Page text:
Two jobs have interested Charlie Weatherbie over the past few years as he built Utah State's football program in his first head-coaching position.
One was his alma mater, Oklahoma State. When that job opened in November and he was passed over, he was disappointed, but he soon learned the five-year contract of George Chaump at the U.S. Naval Academy at Annapolis was not being renewed after seasons of five, one, one, four and three wins.Weatherbie, 39, was an assistant coach for six years at the Air Force Academy. He liked the kind of player the military schools attracted. He got to know Navy athletic director Jack Lengyel, and when that football job opened up five years ago, Weatherbie applied but was told Navy wanted someone with head-coaching experience.
Now he's got that - after three seasons during which the Aggies compiled a 15-19 record and won the 1993 Big West Conference co-championship and Las Vegas Bowl II - and he called Lengyel a few weeks ago to apply again.
Now he's got the Navy job.
Weatherbie was announced as Navy's new head coach at 7 a.m. MST, and he takes most of his Aggie assistants with him, though he said offensive line coach Gene McKeehan, assistant head coach/defensive coordinator Dick Bumpas and offensive coordinator Jim Zorn, who accepted the U. of Minnesota quarterback-coaching job last week, would likely apply to succeed him at USU.
USU athletic director Chuck Bell, in Wyoming visiting his daughter, told the Deseret News by telephone late Thursday that he had granted Navy permission to talk to Weatherbie, who had several years remaining on his USU contract. "Navy has had some recent discipline problems and wanted somebody used to the academy system," Bell said.
Weatherbie, who spent Christmas at home in Oklahoma, interviewed Tuesday and Wednesday at Annapolis.
Bell said a nine-person football-coach search committee was formed last week with him as chairman in case Weatherbie left, and he said he began contacting prospects for the Aggie job Thursday evening. He said he wasn't surprised - "I knew of Navy's interest" - though he expected the call tonight rather than Thursday.
Bell said USU's search is open to all and will probably be conducted nationally. He has a small list already, he said. "We will aggressively pursue candidates," he said, adding he hopes to name a coach in two or three weeks. Bell will make the committee's recommendation to university president George Emert, who will take it to the board of trustees for final approval.
Weatherbie, in Phoenix with quarterback Matt Wells and cornerback Chuck McMillian for the NCAA Youth Education Through Sports Clinic, part of the Fiesta Bowl activities, told the Deseret News late Thursday that he was in a meeting at about 4:45 p.m. yesterday when he received an "emergency phone call." It was Lengyel offering him the Navy job. He'd already discussed it with wife Leann and their sons and decided if an offer came and met terms regarding things like assistant coaches' salaries and continued upgrading of facilities, he would accept.
"I do it with mixed emotions," said Weatherbie, whose first group of Aggie recruits will be seniors next fall. "Utah State was a great opportunity for myself and my staff. The community (and students) did an excellent job backing the program the last three years, and I want to thank everyone for their support. I'll miss the people of Cache Valley and the alumni throughout the state for the open arms and welcome we got. I'll miss the people as much as anything." He added he thanked the players recruited by predecessor Chuck Shelton for pitching in for his program. "They gave everything they had," Weatherbie said. "We were successful because of that."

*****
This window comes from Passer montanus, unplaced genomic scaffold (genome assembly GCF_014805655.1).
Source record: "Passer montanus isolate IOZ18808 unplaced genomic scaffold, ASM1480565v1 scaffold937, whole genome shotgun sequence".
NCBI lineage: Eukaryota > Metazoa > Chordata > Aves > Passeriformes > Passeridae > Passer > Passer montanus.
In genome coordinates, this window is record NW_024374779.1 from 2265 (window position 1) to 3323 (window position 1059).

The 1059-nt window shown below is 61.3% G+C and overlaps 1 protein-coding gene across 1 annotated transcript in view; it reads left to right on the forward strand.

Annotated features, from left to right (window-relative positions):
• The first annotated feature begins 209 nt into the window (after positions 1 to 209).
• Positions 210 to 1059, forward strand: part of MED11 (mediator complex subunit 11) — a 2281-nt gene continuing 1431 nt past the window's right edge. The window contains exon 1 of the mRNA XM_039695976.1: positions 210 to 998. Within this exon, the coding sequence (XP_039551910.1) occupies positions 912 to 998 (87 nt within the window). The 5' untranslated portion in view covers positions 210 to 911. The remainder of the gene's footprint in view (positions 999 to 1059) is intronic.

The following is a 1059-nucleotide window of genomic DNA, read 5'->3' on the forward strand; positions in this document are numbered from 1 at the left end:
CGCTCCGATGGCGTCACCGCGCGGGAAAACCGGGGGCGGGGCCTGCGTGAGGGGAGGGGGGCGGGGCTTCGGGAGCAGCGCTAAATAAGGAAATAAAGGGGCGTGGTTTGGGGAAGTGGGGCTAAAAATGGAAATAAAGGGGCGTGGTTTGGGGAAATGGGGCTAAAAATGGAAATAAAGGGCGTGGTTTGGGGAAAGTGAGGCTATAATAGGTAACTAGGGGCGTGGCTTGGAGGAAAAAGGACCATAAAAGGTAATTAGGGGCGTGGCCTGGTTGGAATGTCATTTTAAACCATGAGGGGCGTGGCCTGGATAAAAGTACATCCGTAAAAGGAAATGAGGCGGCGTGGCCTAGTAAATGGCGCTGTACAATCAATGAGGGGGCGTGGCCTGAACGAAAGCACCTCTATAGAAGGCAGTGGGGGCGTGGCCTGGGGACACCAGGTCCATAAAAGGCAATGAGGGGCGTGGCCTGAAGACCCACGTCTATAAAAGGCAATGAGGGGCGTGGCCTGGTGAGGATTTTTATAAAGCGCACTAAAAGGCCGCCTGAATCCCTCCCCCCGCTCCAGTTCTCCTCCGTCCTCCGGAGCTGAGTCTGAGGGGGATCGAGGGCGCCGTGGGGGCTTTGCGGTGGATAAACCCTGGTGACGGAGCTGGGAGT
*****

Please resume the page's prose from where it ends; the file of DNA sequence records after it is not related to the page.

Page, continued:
He knows little about Navy's players, except that the team hasn't had a winning record in 13 years. "We'll have to change an attitude (losing), find a way to win close games," he says.
That doesn't faze him.
"I had a great experience at Air Force as an assistant. This is one of those jobs where you're not only representing the Naval Academy, you're representing the United States," said Weatherbie.
"You very seldom get an opportunity to coach that type of young man - intelligent, interested in more than just football, who can see down the road quite a ways (commitment to military service, etc.)."
Weatherbie, a deeply principled and religious man, found himself perplexed at times this season when a few players he'd recruited quit the program or were dismissed from it for behavioral problems, although numerous injuries were the main reason for a 3-8 record.
Weatherbie reportedly got the Navy job over Tom O'Brien, offensive coordinator at Virginia and a former Navy assistant, and perhaps over Stanford offensive coordinator Terry Shea, eight years a USU assistant. Four candidates were interviewed.
"This is a positive for Charlie," Bell said. "A step up. One of Charlie's dreams is to be on the cover of Sports Illustrated. If you do well at Navy, that can be.
"I look at it as a compliment to Utah State," Bell added.
"For Utah State, he did a magnificent job restoring spirit and enthusiasm, and he ran a good program. Charlie helped put the Utah State football program back on the map. We wish him only the best."
Said Emert, "When Weatherbie came to Logan three years ago, he captured the hearts of the students and the entire community. We're sorry to see Weatherbie go."
Of the Aggie coaching search, Bell said, "If we can duplicate what we've been able to do with (basketball coach) Larry (Eustachy) and others, it will make a good opportunity for Charlie and Utah State."